Gamers are an enterprisey bunch. You don’t give them enough X, so they go prodding around your game’s memory to try to give themselves more. Programs that have this purpose are called “Cheat engines”. Usually, how they work is a multi-step process.
The typical, and perhaps smartest way, to deal with this problem is to ignore it. A well architected game system will have any multiplayer values centralized on a server which means that a cheat engine will only mess around with a client of the game, and there are ways of checking for those hacked clients as well, (because they can give players a minor advantage). However it bears an interesting topic of discussion- how do you prevent this?
With some considerations, I have determined a method to do this- each time a value is assigned, generate a new random value, store that, and then only store a version of the original value that was encrypted. The idea being that the existence of the “actual” value- the value the cheater would be able to identify- is transient and only exists in limited scopes, making it nearly impossible to find the correct value to change, and even if they do find it, the method of encryption/hashing means they would need to know the corresponding algorithm and number in order to turn a new value they wanted and store it in memory so the Obfuscated
The trouble with this method lies in the fact that it is anything but transparent, and requires copius code changes all over the place.
Generics and Templates are the obvious solution to this problem. With C++, this sort of class nearly writes itself, actually; since templates are a compile time feature. you could then replace values that are int with something like Obfuscated
Being that I work primarily in C#, however, this was the focus of my attentions. And it is not quite as simple, though thankfully the addition of dynamics to the language really helps make the code more concise for this sort of purpose.
Everything seems to work fine initially; you can create a generic class Obfuscated
Dynamics to the rescue, however. Thanks to C# 4.0′s addition of the dynamic keyword, which introduced late-bound variables, we can actually make the call relatively simple. we can perform operators on dynamic variables and the call will be resolved at run-time, and will be handled appropriately even for the primitive types.
With that out of the way, there was only one question left: the encoding. I decided on a simple interface that allowed to decode and encode a arbitrary set of bytes. I implemented a simple xor encryption and used that for my tests. The tricky portion is of course getting some arbitrary set of bytes representing a variable of your generic type; this isn’t something you can really force with constraints. You really need a Type T that is either a structure or a serializable value. For this purpose I created two general purpose generic methods:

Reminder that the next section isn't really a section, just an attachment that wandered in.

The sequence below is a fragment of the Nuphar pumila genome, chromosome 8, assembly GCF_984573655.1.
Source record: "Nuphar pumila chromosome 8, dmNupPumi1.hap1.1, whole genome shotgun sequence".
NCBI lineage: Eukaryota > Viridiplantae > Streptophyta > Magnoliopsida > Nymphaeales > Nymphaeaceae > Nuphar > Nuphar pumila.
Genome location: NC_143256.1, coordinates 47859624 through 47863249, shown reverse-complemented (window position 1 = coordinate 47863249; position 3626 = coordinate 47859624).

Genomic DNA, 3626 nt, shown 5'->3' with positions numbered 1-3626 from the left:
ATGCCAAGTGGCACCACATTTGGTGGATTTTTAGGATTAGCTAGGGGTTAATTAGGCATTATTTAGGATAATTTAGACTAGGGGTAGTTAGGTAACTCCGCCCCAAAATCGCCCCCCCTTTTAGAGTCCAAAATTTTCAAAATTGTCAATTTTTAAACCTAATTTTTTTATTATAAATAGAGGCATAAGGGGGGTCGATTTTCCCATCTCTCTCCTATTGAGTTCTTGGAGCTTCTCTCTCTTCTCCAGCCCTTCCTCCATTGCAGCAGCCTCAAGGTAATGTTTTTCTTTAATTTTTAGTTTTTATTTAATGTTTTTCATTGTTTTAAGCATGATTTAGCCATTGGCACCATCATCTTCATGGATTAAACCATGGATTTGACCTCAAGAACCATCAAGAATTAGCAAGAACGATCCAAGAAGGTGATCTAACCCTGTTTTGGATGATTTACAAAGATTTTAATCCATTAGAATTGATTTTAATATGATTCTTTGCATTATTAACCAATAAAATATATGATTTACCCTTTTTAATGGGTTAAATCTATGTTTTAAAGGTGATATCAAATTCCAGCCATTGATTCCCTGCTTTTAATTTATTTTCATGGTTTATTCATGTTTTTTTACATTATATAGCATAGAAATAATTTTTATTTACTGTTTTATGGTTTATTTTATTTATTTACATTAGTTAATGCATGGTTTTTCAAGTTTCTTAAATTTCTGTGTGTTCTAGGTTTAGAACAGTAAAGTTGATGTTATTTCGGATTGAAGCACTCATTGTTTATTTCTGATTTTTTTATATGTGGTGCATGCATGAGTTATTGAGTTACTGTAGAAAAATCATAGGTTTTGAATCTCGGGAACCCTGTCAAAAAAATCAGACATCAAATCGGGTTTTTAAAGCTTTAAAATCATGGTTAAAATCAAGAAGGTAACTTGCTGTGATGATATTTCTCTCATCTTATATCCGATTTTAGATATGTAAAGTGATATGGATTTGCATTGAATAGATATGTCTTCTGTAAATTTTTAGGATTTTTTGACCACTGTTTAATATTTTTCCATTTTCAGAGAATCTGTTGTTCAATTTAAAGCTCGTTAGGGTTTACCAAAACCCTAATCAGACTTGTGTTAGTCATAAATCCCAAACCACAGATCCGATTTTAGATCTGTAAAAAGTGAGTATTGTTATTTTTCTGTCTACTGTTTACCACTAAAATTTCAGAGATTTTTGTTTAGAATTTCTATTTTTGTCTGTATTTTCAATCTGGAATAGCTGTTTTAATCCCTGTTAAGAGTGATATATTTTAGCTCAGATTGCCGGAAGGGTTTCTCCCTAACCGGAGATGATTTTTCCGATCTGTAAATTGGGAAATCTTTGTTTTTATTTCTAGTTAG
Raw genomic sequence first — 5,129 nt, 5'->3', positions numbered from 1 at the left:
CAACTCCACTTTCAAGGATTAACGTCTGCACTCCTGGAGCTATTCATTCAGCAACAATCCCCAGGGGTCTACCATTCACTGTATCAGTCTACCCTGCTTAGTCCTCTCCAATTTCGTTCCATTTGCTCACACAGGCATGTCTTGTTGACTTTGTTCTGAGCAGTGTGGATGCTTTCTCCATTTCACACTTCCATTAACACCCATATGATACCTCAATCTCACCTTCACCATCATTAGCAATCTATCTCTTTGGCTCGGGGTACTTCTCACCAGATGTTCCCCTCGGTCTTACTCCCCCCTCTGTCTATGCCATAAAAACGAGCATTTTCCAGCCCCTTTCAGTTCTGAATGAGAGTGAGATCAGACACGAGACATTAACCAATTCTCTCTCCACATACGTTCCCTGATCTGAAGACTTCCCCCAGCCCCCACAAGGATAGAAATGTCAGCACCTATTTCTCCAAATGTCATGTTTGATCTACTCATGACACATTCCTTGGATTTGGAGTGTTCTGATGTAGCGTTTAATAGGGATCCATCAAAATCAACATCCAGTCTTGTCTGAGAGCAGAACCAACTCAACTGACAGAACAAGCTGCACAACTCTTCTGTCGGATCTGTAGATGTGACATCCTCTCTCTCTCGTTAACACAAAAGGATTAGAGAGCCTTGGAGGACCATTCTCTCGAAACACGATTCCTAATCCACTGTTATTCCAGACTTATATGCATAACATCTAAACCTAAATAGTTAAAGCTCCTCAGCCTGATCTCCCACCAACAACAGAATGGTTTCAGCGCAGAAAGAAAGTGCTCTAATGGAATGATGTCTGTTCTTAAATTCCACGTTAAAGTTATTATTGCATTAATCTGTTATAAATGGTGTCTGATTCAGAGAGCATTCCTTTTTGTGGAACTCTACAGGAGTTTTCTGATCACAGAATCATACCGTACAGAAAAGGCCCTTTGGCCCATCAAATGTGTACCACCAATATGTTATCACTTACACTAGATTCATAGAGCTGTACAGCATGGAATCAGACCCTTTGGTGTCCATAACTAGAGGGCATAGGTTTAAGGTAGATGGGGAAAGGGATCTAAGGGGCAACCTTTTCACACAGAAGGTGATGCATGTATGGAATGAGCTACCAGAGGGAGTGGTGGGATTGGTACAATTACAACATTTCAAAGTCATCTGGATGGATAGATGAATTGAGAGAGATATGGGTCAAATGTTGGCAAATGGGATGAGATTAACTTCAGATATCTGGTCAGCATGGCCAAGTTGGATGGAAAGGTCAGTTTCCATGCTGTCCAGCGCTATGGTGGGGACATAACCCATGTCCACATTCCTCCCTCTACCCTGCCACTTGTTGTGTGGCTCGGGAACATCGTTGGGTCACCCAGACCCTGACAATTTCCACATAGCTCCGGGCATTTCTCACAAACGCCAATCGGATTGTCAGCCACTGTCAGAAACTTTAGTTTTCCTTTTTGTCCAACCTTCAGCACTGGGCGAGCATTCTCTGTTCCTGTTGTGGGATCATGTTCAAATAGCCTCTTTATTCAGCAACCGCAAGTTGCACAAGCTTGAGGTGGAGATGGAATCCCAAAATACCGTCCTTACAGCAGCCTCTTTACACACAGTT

First, the method to convert a given value of a Type P to a array of byte  :
If it is a ValueType, we use the Marshaller to get the actual in-memory representation of the structure, copy it to a array of bytes of the appropriate size, and then return that. Otherwise, we try to save it to a MemoryStream using a BinaryFormatter, slurp out the contents of that memorystream, and return that array of bytes to the caller. The corresponding function that turns a given array back into the corresponding type is obviously just the reverse of this:
by replacing a variable of a given type T with an Obfuscated
The Full source to my test project which contains and uses this class is attached:
Memory Obfuscation Class
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When you write a computer program, you are providing the computer with instructions on how it should work with values in memory using the Processor to perform a task. managing the allocation and deallocation of blocks of memory is memory management.
With some programming languages, the burden of implementation is on the programmer. For example, in C, most non-trivial applications are going to need to allocate and free blocks of memory. These are done by the now ubiquitous malloc() and free() functions, present in the C standard Library. What makes this interesting is that it breeds a pattern of memory usage, whereby— with the exception of bugs — memory is only allocated when it is being used by the program; the idea is to deallocate memory blocks as soon as they are no longer going to be used. This has an advantage in that it is ideal for reducing the memory footprint of a program, which is essential if that program runs on an embedded device or otherwise needs to keep a close eye on what it’s allocated. However, there is a tiny drawback with this approach- freeing memory, of course, takes processor time away from other tasks. A negligible amount, but it does; particularly when you perform a bunch of free() calls on smaller memory blocks as opposed to freeing the entire thing a single time.